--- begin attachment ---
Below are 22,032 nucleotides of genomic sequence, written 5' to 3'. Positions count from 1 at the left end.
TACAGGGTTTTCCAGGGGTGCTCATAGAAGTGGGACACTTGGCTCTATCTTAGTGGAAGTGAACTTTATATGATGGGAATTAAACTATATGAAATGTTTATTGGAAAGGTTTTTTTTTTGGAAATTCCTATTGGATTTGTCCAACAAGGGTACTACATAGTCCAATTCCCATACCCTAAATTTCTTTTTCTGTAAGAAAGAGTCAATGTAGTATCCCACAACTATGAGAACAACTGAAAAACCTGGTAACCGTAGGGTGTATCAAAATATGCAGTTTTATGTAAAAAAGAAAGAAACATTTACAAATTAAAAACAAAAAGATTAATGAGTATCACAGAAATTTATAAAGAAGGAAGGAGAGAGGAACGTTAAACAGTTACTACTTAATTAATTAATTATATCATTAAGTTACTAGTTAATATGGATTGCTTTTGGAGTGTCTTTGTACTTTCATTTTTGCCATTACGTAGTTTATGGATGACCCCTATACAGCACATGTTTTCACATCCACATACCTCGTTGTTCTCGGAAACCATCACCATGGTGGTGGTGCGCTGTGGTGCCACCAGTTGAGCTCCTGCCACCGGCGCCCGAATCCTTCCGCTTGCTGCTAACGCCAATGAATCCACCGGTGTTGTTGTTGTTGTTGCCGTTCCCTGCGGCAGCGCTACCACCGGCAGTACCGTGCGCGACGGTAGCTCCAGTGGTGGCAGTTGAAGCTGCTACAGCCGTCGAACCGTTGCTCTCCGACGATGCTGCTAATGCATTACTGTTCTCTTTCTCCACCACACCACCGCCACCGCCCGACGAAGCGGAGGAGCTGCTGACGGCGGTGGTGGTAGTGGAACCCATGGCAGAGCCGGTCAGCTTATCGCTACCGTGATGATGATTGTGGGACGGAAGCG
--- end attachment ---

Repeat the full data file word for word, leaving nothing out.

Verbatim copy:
Below are 22,032 nucleotides of genomic sequence, written 5' to 3'. Positions count from 1 at the left end.
TACAGGGTTTTCCAGGGGTGCTCATAGAAGTGGGACACTTGGCTCTATCTTAGTGGAAGTGAACTTTATATGATGGGAATTAAACTATATGAAATGTTTATTGGAAAGGTTTTTTTTTTGGAAATTCCTATTGGATTTGTCCAACAAGGGTACTACATAGTCCAATTCCCATACCCTAAATTTCTTTTTCTGTAAGAAAGAGTCAATGTAGTATCCCACAACTATGAGAACAACTGAAAAACCTGGTAACCGTAGGGTGTATCAAAATATGCAGTTTTATGTAAAAAAGAAAGAAACATTTACAAATTAAAAACAAAAAGATTAATGAGTATCACAGAAATTTATAAAGAAGGAAGGAGAGAGGAACGTTAAACAGTTACTACTTAATTAATTAATTATATCATTAAGTTACTAGTTAATATGGATTGCTTTTGGAGTGTCTTTGTACTTTCATTTTTGCCATTACGTAGTTTATGGATGACCCCTATACAGCACATGTTTTCACATCCACATACCTCGTTGTTCTCGGAAACCATCACCATGGTGGTGGTGCGCTGTGGTGCCACCAGTTGAGCTCCTGCCACCGGCGCCCGAATCCTTCCGCTTGCTGCTAACGCCAATGAATCCACCGGTGTTGTTGTTGTTGTTGCCGTTCCCTGCGGCAGCGCTACCACCGGCAGTACCGTGCGCGACGGTAGCTCCAGTGGTGGCAGTTGAAGCTGCTACAGCCGTCGAACCGTTGCTCTCCGACGATGCTGCTAATGCATTACTGTTCTCTTTCTCCACCACACCACCGCCACCGCCCGACGAAGCGGAGGAGCTGCTGACGGCGGTGGTGGTAGTGGAACCCATGGCAGAGCCGGTCAGCTTATCGCTACCGTGATGATGATTGTGGGACGGAAGCG